Cooking-ez.com

1,016 easy and fully explained recipes, with 12,353 photos and 77 videos

Quince paste


Quince paste
This traditional French "pâte de fruit" (fruit paste or leather) has a distinctive, firm consistency and is full of flavour, with the characteristic tang of quince.

The preparation is rather long, but the result is well worth all the effort.
8,8073/5 for 2 ratings
Grade this recipe:

Last modified on: December 3rd 2017

For 900 g, you will need:

How long does it take?

Time required
PreparationRestingCookingStart to finish
33 min.1 hour30 min.2 hours 3 min.
Keeping:
Several days (weeks, even) in the fridge, covered with plastic film.
At what time?
  • When will I finish if I start the recipe at a certain time?
    When should I start for the recipe to be ready at a certain time?
Work this out...

Step by step recipe


Stage 1 - 3 min.
Quince paste : Photo of step #1
Wash and brush 800 g quinces, but do not peel, as the skin add to the flavour.

Stage 2 - 8 min.
Quince paste : Photo of step #2
Cut the quinces into quarters, then remove and discard the core. Cut each quarter into small pieces.

Put the quince pieces into a saucepan, add ½ lemon cut into 4 and just enough water to cover.

Note: From 800g of quinces, you should be left with 500 g of cut fruit.

Stage 3 - 20 min.
Quince paste : Photo of step #3
Put the pan uncovered on medium heat and cook until the fruit is soft enough for the point of a knife to go through it easily.

Stage 4 - 5 min.
Quince paste : Photo of step #4
After cooking, discard the lemon pieces and pass the quinces through a vegetable mill on "fine" setting.

Do not throw away the cooking liquid.

Stage 5 - 3 min.
Quince paste : Photo of step #5
Transfer the quince pulp into a saucepan and weigh it (from 500 g cut fruit, you should be left with about 350 g of cooked pulp).

Weigh 30% of this weight in cooking liquid (100 g here), then mix this with the quince pulp.

You can add the zest of 1 orange at this point.

Stage 6 - 3 min.
Quince paste : Photo of step #6
Weigh 450 g granulated sugar (this should be the same wieght as the mixture of fruit pulp and cooking liquid).

Take out 50 g of this sugar at mix it separately with the 30 g jam sugar.

Stage 7 - 4 min.
Quince paste : Photo of step #7
Put the saucepan on high heat and bring to the boil, then tip in the 50 g of sugar with its gelling agent.

Stage 8 - 3 min.
Quince paste : Photo of step #8
Mix well, bring back to the boil and cook for 3 minutes, stirring constantly.

Stage 9 - 1 min.
Quince paste : Photo of step #9
Add the rest of the sugar all at once.

Stage 10 - 3 min.
Quince paste : Photo of step #10
Mix well, bring back to the boil and cook for a further 3 minutes, stirring constantly.

Stage 11 - 1 hour
Quince paste : Photo of step #11
Pour into a mould or tin, lined with a sheet of cooking parchment.

Leave to cool for at least 1 hour.

Stage 12 - 10 min.
Quince paste : Photo of step #12
Turn out and cut into pieces about the size of a sugar cube.

Stage 13
Quince paste : Photo of step #13
You can make the paste look more attractive by rolling the pieces in a little granulated sugar, but this is not essential.

Remarks

This is a very ancient sweetmeat, particularly appreciated at the French court during the Renaissance. It was apparently a favourite of both Marie de' Medici and the Duc de Guise.

Nutritional information

% are calculated relative to a Recommended Dietary Intake or RDI of 2000 k-calories or 8400 k-joules by day for a woman (change to a man).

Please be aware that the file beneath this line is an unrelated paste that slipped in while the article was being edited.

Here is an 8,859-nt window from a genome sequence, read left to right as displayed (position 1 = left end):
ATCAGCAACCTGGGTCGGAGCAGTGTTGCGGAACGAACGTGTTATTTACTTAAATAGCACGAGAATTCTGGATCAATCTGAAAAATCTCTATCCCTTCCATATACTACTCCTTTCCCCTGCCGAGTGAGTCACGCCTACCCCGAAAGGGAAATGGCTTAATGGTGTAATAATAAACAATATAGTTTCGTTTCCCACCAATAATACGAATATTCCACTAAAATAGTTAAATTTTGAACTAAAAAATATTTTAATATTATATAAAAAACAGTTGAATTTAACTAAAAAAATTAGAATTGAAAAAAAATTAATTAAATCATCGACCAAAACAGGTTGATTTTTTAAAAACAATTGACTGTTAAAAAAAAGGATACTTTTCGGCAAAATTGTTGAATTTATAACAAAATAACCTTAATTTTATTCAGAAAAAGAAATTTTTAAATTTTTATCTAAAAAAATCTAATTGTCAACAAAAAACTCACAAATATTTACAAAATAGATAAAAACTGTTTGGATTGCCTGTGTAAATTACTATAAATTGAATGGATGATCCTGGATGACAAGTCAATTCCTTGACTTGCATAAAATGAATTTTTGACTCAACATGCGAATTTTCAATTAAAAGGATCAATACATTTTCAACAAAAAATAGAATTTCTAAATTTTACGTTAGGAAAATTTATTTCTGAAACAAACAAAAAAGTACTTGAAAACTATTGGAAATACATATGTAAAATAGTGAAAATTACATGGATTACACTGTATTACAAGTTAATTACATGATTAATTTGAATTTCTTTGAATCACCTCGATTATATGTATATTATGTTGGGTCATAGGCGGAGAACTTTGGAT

How much will it cost?

Note : These prices are only approximate

Change currency:

Source

From gaston Lenôtre, but dedicated to Isabelle and Patrick who will recognise something of themselves here..

More recipes?

This recipe uses (among others)
QuinceQuince: You can check-out other recipes which use it, like for example: Quince and apple compote, ... All
Granulated sugarGranulated sugar: You can check-out other recipes which use it, like for example: Diamond biscuits, Windfall apple jelly, Galette Charentaise, Kouign-amann brioche, Candied grapefruit peel, ... All
Jam sugarJam sugar: You can check-out other recipes which use it, like for example: Clementine sorbet, Macarons (the original French macaroons) , Fillings for macaroons, ... All
LemonLemon: You can get more informations, or check-out other recipes which use it, for example: Santiago Cake, Artichoke hearts forestier , Eggs "en cocotte" with spinach, Mushroom buckwheat pancakes, Salmon rillettes, ... All

News list of cooking-ez.com

Sign up to receive the latest recipes (next batch due to be sent on 2019-07-21)

I am not a leaving thing
Note: We'll never share your email with anyone else.

Post your comment or question

You are welcome, if you wish, to comment on this recipe: why you like it or not, what you have changed, what results it gave, point out a mistake or omission, etc. You can also ask a question. I answer all questions (in a broken English, sorry) unless someone else does it before me.
Please feel free to say what you think, I'm always very interested in your opinion. Your comment will appear on line with the recipe, so please write in standard readable English, not SIM or only in CAPITALS, otherwise your comment may be rejected.

Please look at advice for submitting a comment or image (what you should or should not do). By the way, don't type your e-mail address in the comment, otherwise you might be spammed.

I am not a leaving thing

Follow this recipe

If you are interested in this recipe, you can "follow" it, by entering your email address here. You will then receive a notification immediately each time the recipe is modified or a new comment is added. Please note that you will need to confirm this following.
I am not a leaving thing
Note: We'll never share your email with anyone else.
Alternatively: you can subscribe to the mailing list of cooling-ez.com , you will receive a e-mail for each new recipe published on the site.

Back to top of page